16. Operations Research Analyst

Average Annual Salary: $84,180

You might need a high-level degree — think Ph.D. or master’s — to become an operations research analyst, but it’s worth it. You’ll need to know complex mathematical and analytical applications and put them to good use for a business. In most cases, operations research analysts help to identify internal issues, make more thoughtful decisions and investigate any lingering problems. You may need to brush up on your analytical skills.

17. Materials Engineer

Average Annual Salary: $94,690

Materials engineers have a hand in the entire production process of a certain item. They help create the necessary machinery, write the processes and choose the proper materials to make a certain product so that it meets all its design and performance standards. A bachelor’s degree in engineering or materials science will be your ticket into the field, although you could get in with a related specialization.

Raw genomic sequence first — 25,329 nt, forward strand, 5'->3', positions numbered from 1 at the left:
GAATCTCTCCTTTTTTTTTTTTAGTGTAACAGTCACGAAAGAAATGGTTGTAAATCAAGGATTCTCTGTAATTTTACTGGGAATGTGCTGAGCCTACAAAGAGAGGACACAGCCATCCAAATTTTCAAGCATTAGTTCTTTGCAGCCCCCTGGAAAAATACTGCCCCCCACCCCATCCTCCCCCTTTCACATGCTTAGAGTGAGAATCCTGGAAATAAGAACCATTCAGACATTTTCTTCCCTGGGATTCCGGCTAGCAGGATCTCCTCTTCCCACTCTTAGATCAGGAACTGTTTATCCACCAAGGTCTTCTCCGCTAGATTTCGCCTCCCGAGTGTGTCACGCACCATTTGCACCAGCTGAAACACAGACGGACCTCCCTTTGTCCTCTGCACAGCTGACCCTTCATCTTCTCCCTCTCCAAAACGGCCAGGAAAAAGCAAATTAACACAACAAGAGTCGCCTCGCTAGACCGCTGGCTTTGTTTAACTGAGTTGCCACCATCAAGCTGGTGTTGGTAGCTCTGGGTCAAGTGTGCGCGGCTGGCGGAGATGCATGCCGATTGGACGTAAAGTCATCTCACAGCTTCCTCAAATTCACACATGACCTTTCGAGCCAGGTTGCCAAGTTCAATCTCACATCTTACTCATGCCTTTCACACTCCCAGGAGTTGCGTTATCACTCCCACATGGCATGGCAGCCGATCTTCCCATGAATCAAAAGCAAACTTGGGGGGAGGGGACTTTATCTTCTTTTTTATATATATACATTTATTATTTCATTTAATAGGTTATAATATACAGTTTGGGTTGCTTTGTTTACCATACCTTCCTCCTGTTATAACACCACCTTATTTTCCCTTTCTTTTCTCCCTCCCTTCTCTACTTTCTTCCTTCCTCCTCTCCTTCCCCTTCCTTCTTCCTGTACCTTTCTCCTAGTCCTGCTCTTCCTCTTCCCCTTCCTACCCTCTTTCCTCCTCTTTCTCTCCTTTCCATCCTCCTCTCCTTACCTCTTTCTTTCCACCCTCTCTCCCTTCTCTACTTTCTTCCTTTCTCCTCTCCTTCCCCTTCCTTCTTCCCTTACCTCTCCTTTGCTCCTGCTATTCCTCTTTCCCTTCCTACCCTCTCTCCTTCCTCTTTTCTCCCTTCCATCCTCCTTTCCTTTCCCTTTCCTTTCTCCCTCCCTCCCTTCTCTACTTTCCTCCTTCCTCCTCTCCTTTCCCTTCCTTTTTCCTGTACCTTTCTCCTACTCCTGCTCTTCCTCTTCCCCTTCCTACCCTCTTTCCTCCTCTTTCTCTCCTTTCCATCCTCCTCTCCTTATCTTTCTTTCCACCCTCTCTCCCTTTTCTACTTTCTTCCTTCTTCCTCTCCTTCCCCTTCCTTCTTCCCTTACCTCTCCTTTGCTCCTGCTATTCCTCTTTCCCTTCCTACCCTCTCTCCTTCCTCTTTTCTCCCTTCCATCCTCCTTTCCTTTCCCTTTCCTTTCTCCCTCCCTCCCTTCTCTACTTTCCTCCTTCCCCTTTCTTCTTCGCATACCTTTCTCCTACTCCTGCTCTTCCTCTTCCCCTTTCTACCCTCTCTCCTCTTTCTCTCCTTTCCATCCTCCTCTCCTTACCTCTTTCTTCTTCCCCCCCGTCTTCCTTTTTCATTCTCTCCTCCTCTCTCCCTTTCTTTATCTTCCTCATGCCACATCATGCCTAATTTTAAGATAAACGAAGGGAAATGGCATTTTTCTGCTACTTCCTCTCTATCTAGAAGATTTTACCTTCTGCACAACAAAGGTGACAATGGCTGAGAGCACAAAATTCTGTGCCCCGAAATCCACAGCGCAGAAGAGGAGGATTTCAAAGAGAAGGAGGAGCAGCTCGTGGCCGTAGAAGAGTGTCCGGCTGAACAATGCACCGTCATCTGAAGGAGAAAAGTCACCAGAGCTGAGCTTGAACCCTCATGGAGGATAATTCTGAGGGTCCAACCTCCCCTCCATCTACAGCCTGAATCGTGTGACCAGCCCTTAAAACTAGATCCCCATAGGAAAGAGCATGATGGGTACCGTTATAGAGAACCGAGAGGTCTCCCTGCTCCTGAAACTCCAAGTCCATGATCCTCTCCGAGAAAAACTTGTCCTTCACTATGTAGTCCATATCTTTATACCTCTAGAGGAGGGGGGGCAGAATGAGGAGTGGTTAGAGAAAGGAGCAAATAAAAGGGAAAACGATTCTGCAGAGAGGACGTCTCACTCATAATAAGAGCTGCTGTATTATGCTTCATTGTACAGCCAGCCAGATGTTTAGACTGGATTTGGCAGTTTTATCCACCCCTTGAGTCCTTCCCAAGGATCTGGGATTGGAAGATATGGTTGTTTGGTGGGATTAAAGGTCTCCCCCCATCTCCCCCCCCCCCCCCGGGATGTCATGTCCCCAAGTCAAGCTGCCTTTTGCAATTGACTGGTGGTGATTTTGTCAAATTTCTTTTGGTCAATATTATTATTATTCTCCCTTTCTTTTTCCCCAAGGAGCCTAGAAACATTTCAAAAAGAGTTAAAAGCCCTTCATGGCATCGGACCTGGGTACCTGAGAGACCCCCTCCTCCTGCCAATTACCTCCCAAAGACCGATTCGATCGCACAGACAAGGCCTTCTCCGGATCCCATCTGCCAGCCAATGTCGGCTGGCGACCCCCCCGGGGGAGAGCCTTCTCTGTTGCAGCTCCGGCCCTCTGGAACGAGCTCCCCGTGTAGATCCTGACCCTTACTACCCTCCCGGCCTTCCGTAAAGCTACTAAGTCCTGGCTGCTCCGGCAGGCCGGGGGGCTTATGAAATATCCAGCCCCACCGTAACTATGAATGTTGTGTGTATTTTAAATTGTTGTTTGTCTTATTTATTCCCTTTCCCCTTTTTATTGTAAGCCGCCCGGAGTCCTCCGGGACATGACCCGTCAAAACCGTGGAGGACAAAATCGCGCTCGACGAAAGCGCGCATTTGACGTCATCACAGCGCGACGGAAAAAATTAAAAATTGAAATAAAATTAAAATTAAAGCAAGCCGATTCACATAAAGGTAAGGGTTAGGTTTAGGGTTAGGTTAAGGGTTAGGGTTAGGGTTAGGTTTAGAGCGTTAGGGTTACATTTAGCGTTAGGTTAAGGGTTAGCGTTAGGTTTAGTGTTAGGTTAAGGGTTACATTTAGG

18. Geographer

Average Annual Salary: $74,920

Once you have a Master’s degree, the field of geography is waiting for you. Geographers use their knowledge of the Earth’s surface as they research different regions of the world and try to forecast the impact that humans will have on certain areas. They might also look more generally at the different natural conditions and ways they’re used across the planet.

19. Mathematician

Average Annual Salary: $112,560

Once you’re an expert at math, you’re not necessarily required to become a teacher. Instead, mathematicians can work for the government or in the private sector and use analytical skills to fix issues in management, science and other areas. Mathematicians can also fill research roles.

20. Computer Hardware Engineer

Average Annual Salary: $114,970

You can get your start in this field after graduating with a bachelor’s degree from an accredited course. Computer hardware engineers can help in all processes in the creation of computer-related equipment — they design, research, build, develop or test these products. Their creations could end up in the hands of commercial users, scientists, military officials or other industrial workers. 

21. Orthodontist

Average Annual Salary: $221,390

Smile! Orthodontists know how to straighten smiles and realign jaws with orthodontic hardware. They must choose the right equipment to do so, apply it and check the progress throughout a person’s time with braces. Both orthodontists and their patients feel satisfied when they see the resulting grins that come from their handiwork. In fact, performing with purpose could be the key to job satisfaction across all industries.